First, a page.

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Problem Gambling Awareness

Problem Gambling Awareness. What the public should know about problem gambling Partners for Prevention www. Suggestions. Maintain a neutral attitude towards gambling in your presentation and be open to varying audience reactions and input.

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Problem Gambling Awareness

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  1. Problem Gambling Awareness What the public should know about problem gambling Partners for Prevention www.
  2. Suggestions Maintain a neutral attitude towards gambling in your presentation and be open to varying audience reactions and input. Do not address the audience as the direct informational target but rather focus on significant others or family members who might be affected, i.e. children Show a video such as Bet the House that demonstrates the impact on the family, work life, etc. Keep the presentation to 45 minutes or less if possible for an introduction to the issue. Allow time for discussion, anecdotes, and questions and answers.
  3. Problem Gambling Impacts Individual and Families

    Increasing Awareness
  4. What is Gambling? Webster says: To stake or risk money on anything of value on the outcome of something involving chance Any matter of thing involving risk
  5. Five Types of Gamblers Social Gambler Problem Gambler Pathological (Compulsive) Gambler Organized Crime Gambler Professional Gambler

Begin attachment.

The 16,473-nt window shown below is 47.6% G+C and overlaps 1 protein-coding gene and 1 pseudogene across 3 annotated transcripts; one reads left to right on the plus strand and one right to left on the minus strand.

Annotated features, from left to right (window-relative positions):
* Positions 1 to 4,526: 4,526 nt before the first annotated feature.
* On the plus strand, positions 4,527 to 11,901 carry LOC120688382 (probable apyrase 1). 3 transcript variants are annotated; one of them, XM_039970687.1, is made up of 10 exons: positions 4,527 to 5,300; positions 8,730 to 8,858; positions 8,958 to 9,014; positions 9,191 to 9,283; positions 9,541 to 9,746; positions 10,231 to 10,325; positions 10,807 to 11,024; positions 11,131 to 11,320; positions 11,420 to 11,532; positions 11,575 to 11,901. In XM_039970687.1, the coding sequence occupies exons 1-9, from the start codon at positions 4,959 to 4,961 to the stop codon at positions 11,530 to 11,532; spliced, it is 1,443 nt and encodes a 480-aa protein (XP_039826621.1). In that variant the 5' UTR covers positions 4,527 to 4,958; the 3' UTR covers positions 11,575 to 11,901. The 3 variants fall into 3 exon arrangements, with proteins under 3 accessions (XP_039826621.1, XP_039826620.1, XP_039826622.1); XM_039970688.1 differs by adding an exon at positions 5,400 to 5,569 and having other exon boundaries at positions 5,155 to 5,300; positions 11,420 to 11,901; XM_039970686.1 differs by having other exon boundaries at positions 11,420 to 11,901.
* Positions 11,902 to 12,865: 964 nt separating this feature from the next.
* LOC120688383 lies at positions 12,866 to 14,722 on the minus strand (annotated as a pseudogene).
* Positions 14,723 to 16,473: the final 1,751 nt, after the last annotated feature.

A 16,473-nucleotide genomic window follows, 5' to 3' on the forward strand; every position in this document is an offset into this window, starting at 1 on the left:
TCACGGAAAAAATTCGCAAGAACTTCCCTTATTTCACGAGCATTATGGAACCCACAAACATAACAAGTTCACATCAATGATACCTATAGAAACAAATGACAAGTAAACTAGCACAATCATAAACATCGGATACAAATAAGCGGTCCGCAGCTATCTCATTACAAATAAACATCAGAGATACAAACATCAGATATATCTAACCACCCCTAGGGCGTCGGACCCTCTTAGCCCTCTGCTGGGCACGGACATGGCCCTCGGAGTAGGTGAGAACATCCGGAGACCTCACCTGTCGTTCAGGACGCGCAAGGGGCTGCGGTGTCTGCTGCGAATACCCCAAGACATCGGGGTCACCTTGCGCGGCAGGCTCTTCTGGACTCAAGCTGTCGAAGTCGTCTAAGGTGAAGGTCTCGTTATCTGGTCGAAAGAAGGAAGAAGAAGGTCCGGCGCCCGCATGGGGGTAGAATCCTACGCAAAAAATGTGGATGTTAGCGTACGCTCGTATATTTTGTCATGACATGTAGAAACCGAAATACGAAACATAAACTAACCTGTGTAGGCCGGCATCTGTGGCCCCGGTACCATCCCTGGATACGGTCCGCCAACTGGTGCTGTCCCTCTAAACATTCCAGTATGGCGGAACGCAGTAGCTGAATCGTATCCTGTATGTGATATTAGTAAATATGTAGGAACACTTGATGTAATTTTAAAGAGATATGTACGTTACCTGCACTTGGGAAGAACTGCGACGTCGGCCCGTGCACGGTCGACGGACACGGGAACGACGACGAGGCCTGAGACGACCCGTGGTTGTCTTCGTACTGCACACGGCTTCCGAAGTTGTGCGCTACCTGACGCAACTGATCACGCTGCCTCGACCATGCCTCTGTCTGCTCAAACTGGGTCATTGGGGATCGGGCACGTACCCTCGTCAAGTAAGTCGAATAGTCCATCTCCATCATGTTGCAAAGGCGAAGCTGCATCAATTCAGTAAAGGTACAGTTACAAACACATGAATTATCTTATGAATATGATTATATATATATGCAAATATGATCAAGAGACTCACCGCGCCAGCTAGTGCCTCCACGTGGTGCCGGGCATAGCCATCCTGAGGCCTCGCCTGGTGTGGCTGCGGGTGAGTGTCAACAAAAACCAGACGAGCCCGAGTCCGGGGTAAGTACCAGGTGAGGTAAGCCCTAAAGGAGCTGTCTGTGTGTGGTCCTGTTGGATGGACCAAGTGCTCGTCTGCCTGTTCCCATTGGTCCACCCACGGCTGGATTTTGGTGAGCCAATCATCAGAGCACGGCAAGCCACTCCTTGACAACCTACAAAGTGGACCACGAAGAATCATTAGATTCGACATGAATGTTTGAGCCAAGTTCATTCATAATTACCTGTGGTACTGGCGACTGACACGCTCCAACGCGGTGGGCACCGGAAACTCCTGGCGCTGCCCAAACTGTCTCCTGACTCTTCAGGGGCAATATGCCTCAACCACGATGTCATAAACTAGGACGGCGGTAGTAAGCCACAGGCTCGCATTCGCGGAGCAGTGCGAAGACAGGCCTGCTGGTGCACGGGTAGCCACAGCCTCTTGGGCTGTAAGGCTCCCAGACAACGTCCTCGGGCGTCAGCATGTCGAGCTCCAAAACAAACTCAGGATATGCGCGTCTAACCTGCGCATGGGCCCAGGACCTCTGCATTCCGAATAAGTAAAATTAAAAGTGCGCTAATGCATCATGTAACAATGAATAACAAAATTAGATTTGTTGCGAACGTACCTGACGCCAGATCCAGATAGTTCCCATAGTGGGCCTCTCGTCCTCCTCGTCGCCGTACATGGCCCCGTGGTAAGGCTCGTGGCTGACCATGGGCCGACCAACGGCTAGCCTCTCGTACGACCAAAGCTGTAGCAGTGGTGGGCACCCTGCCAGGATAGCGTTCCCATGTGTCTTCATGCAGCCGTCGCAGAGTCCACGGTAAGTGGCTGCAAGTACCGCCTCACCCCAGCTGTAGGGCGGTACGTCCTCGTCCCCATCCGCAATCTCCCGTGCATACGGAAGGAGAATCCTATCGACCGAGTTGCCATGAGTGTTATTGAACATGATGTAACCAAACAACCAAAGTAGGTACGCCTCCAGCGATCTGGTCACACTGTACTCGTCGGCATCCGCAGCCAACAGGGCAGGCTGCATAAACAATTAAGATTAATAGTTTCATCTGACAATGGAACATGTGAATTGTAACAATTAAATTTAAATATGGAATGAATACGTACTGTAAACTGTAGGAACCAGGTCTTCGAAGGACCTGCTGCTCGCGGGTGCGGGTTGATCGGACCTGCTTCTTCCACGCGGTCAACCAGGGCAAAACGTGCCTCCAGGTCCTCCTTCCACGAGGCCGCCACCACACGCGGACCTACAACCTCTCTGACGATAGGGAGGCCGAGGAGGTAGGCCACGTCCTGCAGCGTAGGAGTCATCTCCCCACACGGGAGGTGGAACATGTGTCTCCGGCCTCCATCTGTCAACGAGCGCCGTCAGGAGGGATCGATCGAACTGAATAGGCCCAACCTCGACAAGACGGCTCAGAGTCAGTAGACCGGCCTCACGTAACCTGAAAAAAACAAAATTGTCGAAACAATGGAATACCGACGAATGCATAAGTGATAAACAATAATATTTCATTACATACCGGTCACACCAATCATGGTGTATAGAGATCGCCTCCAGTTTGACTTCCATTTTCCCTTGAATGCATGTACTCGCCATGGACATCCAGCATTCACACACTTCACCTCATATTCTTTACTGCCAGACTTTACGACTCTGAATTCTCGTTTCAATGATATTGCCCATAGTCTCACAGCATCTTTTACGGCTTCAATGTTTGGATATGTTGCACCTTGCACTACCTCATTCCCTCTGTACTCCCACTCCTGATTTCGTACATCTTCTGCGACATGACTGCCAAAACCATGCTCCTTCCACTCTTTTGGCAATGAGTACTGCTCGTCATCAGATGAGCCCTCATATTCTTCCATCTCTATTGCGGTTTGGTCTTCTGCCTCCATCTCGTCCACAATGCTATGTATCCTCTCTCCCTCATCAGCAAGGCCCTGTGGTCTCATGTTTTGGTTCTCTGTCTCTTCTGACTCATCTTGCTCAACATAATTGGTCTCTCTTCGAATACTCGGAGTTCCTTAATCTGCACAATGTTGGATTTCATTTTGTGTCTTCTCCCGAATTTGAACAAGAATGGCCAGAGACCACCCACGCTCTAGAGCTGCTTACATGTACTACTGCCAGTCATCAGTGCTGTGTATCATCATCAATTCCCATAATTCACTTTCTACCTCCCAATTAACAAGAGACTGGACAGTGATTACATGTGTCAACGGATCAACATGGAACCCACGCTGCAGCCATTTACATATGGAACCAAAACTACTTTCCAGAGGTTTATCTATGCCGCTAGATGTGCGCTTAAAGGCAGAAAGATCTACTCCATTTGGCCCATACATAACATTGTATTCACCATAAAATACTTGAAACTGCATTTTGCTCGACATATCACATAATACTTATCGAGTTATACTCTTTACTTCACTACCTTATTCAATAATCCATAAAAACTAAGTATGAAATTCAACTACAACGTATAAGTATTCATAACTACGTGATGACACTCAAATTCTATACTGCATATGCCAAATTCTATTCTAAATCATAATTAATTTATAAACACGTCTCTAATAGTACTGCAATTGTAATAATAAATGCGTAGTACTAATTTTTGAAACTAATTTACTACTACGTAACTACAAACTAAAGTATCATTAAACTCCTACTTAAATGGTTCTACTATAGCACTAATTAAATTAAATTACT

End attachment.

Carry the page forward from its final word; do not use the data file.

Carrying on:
6. What might problem/ pathological gambling really look like?

    Movie: Bet the House
  7. Gambling in the US Approximately 85% of U.S. adults have gambled at least once in their lives; 60% in the past year. 2 million (1%) of U.S. adults are estimated to meet criteria for pathological gambling in a given year. Another 4-6 million (2-3%) would be considered problem gamblers. Source: National Council on Problem Gambling , Retrieved from
  8. Problem Gambling and Special Populations ·         Adolescents ·         College Students ·         Senior Citizens
  9. Adolescents Adolescents are 2-4x more likely to develop a problem with gambling than adults (Gupta and Derevensky, 2000)
  10. Why is gambling a problem for youth? Societal influences have normalized gambling Parents, family members, schools, and the community are not aware of the risks of youth gambling The media is bombarding youth with pro-gambling messages Inadvertent promotion of gambling involvement by schools who host casino nights, 50/50 raffles and by parents who put scratch-offs in as stocking stuffers or encourage family poker nights, etc.
  11. Adolescent Prevalence Approximately 4%-8% of kids between 12 and 17 years of age meet criteria for a gambling problem, and another 10%-15% are at risk of developing a problem Research also shows that a majority of kids have gambled before their 18th birthday. Adolescent involvement in gambling is believed to be greater than their use of tobacco, hard liquor, and marijuana. Sources: Youth Gambling, NPGAW website, 2007 & National Council on Problem Gambling
  12. What makes adolescents more at-risk? Impulsivity Developmental nature Susceptibility to peer influence Emerging egos The attraction of winning Their belief that nothing negative can happen to them Their lack of understanding that there can be a downside to gambling
  13. Adolescent Brain Development Adolescence is a period of profound brain maturation. It was once believed that brain development was complete during childhood. The maturation process is not complete until about age 25.
  14. Does normal brain development contribute to adolescent susceptibility to gambling? INDIRECT SUPPORT: Greater risk taking (particularly in groups) Greater propensity toward low effort-high excitement activities Lower capacity for good judgment and weighing consequences Greater sensitivity to novel stimuli
  15. Forms of Gambling Associated w/ Problem Gambling in NYS Youth Playing Cards for Money Playing Lottery or Scratch Off Games Playing Pool, Basketball or other games of skill for Money Betting on Sports for Money Playing Dice for Money